With winter break just around the corner, you, like me, are probably counting down the days until you can close your backpack and just relax. After a long semester of tests and quizzes, most teenagers are more than ready for a December break. However, we often forget that taking a break from school doesn't mean we have to spend every day sleeping until noon. In fact, school breaks are a great time to do something almost as important as classes: make money! How?
With schools closed, many working parents will be on the lookout for casual childcare. Doing a few hours of babysitting a week is a great way to ensure you can afford to purchase those holiday gifts for your family!
2. Pet and House Sitting
The holidays are also a time when many families pack up and travel to see their loved ones. If you're staying home this break, taking care of a neighbor's pets or looking after their home while they're away is a simple way to make some extra cash.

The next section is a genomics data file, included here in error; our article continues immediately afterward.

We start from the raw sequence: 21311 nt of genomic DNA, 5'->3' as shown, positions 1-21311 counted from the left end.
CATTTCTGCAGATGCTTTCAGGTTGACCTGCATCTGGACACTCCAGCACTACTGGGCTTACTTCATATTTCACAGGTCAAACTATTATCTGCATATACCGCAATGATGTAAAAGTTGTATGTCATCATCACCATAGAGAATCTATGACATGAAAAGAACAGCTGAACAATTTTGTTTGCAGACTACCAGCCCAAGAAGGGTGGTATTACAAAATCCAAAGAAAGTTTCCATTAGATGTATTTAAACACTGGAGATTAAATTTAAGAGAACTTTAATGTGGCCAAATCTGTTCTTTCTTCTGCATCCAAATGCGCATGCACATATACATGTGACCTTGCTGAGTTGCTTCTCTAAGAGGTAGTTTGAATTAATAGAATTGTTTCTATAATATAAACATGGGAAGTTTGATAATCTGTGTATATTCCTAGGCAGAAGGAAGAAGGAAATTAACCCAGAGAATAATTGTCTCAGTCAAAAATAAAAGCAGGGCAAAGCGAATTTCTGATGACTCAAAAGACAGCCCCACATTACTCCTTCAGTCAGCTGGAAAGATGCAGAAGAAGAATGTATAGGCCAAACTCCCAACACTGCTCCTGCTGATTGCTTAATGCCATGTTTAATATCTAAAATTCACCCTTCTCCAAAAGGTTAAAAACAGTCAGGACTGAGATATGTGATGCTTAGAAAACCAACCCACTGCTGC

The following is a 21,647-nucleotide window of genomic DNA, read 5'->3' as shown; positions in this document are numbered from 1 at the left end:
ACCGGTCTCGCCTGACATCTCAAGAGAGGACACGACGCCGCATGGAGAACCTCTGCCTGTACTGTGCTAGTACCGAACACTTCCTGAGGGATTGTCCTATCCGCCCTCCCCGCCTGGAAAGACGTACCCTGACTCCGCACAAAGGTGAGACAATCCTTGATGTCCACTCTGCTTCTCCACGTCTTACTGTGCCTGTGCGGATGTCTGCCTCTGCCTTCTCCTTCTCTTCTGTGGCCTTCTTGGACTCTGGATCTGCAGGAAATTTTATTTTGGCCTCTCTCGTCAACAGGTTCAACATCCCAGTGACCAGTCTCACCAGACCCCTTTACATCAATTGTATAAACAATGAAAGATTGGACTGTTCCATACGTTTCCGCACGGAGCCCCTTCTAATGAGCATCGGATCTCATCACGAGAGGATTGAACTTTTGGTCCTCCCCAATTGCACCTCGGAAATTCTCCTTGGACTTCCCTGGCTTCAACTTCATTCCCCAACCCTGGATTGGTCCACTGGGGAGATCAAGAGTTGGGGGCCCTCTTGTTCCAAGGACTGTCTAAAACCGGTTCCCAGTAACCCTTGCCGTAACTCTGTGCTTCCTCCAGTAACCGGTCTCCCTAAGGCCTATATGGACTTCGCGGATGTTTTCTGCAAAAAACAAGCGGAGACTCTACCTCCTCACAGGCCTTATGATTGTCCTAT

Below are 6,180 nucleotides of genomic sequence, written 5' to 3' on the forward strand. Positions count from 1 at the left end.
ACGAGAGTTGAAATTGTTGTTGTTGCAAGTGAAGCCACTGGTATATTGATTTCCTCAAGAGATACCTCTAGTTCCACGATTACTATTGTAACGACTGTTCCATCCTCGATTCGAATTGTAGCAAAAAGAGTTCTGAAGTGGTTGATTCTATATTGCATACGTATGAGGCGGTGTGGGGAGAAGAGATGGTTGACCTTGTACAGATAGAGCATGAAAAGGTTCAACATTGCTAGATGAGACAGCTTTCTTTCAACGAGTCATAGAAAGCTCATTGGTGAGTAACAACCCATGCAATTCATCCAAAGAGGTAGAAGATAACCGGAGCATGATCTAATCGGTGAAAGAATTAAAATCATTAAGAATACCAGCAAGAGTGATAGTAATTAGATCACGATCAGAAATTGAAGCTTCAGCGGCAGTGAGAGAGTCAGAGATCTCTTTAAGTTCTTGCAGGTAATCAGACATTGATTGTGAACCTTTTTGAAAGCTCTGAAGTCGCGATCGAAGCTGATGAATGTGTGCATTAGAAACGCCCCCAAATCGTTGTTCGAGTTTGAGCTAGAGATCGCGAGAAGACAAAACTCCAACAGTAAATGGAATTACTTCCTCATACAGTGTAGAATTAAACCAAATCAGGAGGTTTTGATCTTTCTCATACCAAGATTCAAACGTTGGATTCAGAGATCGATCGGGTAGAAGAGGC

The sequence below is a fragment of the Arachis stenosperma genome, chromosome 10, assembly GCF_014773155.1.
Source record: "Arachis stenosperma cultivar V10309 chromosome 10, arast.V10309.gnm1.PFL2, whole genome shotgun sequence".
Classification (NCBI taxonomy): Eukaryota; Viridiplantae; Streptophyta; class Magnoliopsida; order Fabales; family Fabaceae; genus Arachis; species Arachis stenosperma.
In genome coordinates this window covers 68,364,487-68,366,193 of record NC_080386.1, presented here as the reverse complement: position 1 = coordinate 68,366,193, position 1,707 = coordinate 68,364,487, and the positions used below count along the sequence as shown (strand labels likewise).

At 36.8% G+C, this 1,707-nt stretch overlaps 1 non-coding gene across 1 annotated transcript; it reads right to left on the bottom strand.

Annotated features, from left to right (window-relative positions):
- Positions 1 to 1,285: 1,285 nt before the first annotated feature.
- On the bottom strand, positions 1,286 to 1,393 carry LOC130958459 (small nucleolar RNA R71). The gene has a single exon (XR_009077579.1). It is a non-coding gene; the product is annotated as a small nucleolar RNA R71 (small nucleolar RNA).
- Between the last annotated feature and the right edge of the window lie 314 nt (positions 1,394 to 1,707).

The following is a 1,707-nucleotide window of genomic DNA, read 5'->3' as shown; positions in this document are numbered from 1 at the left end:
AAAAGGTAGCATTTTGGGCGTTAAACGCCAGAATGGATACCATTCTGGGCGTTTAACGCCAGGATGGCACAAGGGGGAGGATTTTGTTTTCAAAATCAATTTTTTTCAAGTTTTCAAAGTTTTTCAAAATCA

3. Your Summer Job
If you held a job last summer, there's no harm in reaching out to your old boss to see if you could work for a week or two. Many companies will be hustling to handle the holiday rush or finish projects by the end of the year, so they'll probably be happy to have some familiar help.
4. Stock Photography
After years of perfecting Instagram posts, many Gen-Zers have learned to love and become skilled in photography. If this sounds like you, you may make some money by selling your photos to a stock photo company.
5. Paid Focus Groups
Being paid to give your opinion is a dream for many extraverts. Make that dream a reality by joining paid focus groups. You can make up to $300 an hour by participating, so these are a foolproof way to fill your wallet.
In the world of COVID-19, there's no doubt that working from home is the new normal. However, most traditional high school jobs don't lend themselves well to a virtual format.
Let's be honest. Trying to find a part-time job as a teen can be overwhelming. I can't tell you how many hours I've spent on Google, searching every company I know, only to find out that most of them are only hiring college kids. If you take this approach, this process can be frustrating, to say the least.